Monthly Archives: February 2015

Trouble-shooting Tip For Angular Directives (Or, Learning To Love Hyphens All Over Again)

I have a couple of apps that make $http.get() calls and I wanted to be able to show a nicely formatted error message with ugly error details hidden, but accessible.  Basically, this:


And then if the user clicks on the error, they see more info:


Simple stuff.  Since the exact same potential error can appear in the administrative screen as well as the end user screen, it clearly called for a custom Angular directive.  I  found this outstanding series of articles ( by the great Dan Wahlin.  Following his advice, I very quickly created a <hello-world> directive and moved on to my more complex error display squeegee. I ran into a bit of trouble with this more complex directive.  Happily, sort of by chance, I had told WebStorm (the editor I use these days) that the JS file was an Angular file and it helped me figure out the issue.  This is the code for the directive itself:

angular.module("CDLApp").directive("generalCdlErrorHandler", function() {

return {
restrict: "E",
replace: true,

scope: {
retrieveLastConfigurationError: "&"

'<div class="alert alert-danger" role="alert" ng-init="doShowExpandedErrorDetails = true" ng-show="retrieveLastConfigurationError()">' +
' There was an I/O error or other error. This usually happens because configuration data file could not be ' +
' found or the configuration file contains inaccurate information (such as referencing a document library ' +
' that does not exist).' +
' <br/>' +
' <div ng-show="doShowExpandedErrorDetails">' +
' <a href="#" ng-click="doShowExpandedErrorDetails = ! doShowExpandedErrorDetails">' +
' Click here to hide details.' +
' </a>: ' +
' <br/>' +
' <pre>{{retrieveLastConfigurationError() | json}}</pre>' +
' <br/>' +
' </div>' +
' <div ng-show="!doShowExpandedErrorDetails">' +
' <a href="#" ng-click="doShowExpandedErrorDetails = ! doShowExpandedErrorDetails">' +
' Click here to expand error details.' +
' </a>' +
' </div>' +

Basically, I’m creating a new element called a “generalCdlErrorHandler”.  It needs access to a function called retrieveLastConfigurationError and that’s handled in the scope object.  I probably could have just used the parent’s scope, but that feels lazy.  If anyone thinks I should have done that, I’d love to hear about it in the comments.

This was all fine, but I wasn’t getting anything.  No errors popped up in the console (at least once I fixed all the sx errors I created along the way).  I simply didn’t get any output from the directive.  I went and added some static text before the ng-show directive and I *did* get that. This made me think that perhaps the directive wasn’t allowed to implicitly create new vars like “doShowExpandedErrorDetails” or have an “ng-init” in there. 

I went back into the HTML to see if I had a type and this time WebStorm helped me out.  I had been passing in the retrieveLastConfigurationError function like this:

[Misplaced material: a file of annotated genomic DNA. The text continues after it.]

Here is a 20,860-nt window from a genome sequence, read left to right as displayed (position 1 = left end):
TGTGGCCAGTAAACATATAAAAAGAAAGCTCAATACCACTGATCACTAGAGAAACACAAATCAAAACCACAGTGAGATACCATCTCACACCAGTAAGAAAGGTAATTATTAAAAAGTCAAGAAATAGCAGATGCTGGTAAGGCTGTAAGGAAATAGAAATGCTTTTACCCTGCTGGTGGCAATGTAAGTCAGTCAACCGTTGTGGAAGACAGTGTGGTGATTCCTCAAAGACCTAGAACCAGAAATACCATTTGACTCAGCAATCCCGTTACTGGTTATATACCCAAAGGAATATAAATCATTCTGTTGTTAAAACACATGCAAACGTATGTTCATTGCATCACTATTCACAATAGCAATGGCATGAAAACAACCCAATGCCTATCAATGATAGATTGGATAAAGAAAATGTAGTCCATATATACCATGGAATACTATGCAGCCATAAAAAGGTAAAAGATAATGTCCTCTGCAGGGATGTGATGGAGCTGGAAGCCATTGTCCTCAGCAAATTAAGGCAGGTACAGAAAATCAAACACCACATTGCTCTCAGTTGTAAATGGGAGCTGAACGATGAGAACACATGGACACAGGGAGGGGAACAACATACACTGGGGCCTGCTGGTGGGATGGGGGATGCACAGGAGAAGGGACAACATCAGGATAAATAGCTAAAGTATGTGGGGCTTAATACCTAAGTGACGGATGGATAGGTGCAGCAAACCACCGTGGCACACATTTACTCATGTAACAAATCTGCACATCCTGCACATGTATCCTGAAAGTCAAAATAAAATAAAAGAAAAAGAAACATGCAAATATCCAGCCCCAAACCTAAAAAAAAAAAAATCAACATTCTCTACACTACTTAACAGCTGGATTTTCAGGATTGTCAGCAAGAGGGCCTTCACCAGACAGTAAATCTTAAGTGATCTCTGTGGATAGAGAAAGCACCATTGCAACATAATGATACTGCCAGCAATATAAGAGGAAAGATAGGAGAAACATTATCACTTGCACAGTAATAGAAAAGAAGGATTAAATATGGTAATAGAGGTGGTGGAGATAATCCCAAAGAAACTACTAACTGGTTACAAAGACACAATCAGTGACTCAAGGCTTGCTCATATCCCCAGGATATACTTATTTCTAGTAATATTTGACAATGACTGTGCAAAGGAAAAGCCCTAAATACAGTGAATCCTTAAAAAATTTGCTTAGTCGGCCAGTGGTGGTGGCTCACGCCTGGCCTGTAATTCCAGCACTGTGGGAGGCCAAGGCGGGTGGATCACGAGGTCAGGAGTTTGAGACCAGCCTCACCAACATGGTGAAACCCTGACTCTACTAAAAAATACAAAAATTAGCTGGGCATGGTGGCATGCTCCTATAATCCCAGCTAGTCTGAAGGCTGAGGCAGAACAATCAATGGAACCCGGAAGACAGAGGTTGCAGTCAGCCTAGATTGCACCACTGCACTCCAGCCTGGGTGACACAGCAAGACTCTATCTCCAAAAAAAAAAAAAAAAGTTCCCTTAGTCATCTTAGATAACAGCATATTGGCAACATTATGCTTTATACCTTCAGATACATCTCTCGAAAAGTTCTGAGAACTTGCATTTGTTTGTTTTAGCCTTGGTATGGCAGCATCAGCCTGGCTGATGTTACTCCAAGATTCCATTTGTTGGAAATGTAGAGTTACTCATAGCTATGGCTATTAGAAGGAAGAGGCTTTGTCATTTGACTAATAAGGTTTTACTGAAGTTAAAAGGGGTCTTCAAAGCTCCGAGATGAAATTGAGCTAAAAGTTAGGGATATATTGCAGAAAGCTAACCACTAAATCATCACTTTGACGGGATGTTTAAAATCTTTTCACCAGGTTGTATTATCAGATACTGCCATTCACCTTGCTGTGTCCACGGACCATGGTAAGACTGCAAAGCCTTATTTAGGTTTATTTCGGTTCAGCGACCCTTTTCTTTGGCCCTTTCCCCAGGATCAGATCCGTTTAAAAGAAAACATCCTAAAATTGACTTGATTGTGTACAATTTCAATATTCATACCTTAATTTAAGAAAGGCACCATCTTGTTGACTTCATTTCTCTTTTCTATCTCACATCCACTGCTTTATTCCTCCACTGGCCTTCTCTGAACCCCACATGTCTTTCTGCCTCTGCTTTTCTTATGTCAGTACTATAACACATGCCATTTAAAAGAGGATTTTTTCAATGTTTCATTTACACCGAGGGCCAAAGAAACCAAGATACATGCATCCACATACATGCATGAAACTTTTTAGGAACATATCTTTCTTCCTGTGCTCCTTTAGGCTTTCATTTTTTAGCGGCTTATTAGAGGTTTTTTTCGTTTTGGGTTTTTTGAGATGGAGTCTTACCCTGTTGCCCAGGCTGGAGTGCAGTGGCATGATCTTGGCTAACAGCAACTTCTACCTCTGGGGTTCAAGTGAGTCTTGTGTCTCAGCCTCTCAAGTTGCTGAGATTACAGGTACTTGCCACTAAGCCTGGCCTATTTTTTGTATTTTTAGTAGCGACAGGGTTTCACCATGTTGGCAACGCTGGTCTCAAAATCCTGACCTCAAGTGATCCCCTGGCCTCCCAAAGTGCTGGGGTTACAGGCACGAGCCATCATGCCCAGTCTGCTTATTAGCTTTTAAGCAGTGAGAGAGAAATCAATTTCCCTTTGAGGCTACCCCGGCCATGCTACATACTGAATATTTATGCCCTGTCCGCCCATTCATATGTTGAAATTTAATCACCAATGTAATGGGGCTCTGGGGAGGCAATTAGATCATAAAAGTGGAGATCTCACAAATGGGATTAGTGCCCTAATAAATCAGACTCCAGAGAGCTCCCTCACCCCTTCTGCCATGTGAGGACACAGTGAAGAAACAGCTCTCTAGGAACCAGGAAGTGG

<general-cdl-error-handler retrieveLastConfigurationError="CDLController.retrieveLastConfigurationError()">

But it really needed to be this:

<general-cdl-error-handler retrieve-last-configuration-error="CDLController.retrieveLastConfigurationError()">

WebStorm was smart enough to know that it had to be hyphenated.  If it hadn’t provided that hint, I’d probably be still troubleshooting this Smile.  Fun times!

The trick is this: not only is the directive element name hyphenated, so are any attributes you add to it.  Once I added the hyphens, it all worked great.  Dan’s tutorial happened to use short single names, so I didn’t make the connection.

Hope this helps someone.


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IE9 Really Doesn’t Like It When You Take A Shortcut With Your <span> Tags

I’ve fallen into a bad habit of using Chrome all the time.  It’s “bad” because the stuff I develop really needs to run on a lot of other web browsers, including, sadly IE8.  My work laptop has IE9 standard for whatever reason) and I was just doing a quick check to see what things looked like and … it wasn’t pretty.  For example:


It’s *supposed* to look like this:



Not only was it off, but my click events weren’t firing.  (Most of them, anyway).

Visually, it looked like things started to go off the rails near the “Advanced Setup” link.  I dug into that part of the HTML and found that I had this line:

<span class="glyphicon glyphicon-new-window” />

That seems like allowable syntax (“Chrome version 40.02214.94 m” is fine with it). I went and changed it anyway, as shown:

<span class="glyphicon glyphicon-new-window”></span>

That fixed it.

Such a tiny little thing caused such a huge mess of a screen.  Fun times.

This happened to be a quick fix, but it’s also the kind of thing that just gets your spine out of alignment when you see it.  There are over 500 lines of HTML in this little admin function and you just don’t want to find yourself digging amongst those weeds, ever Smile.


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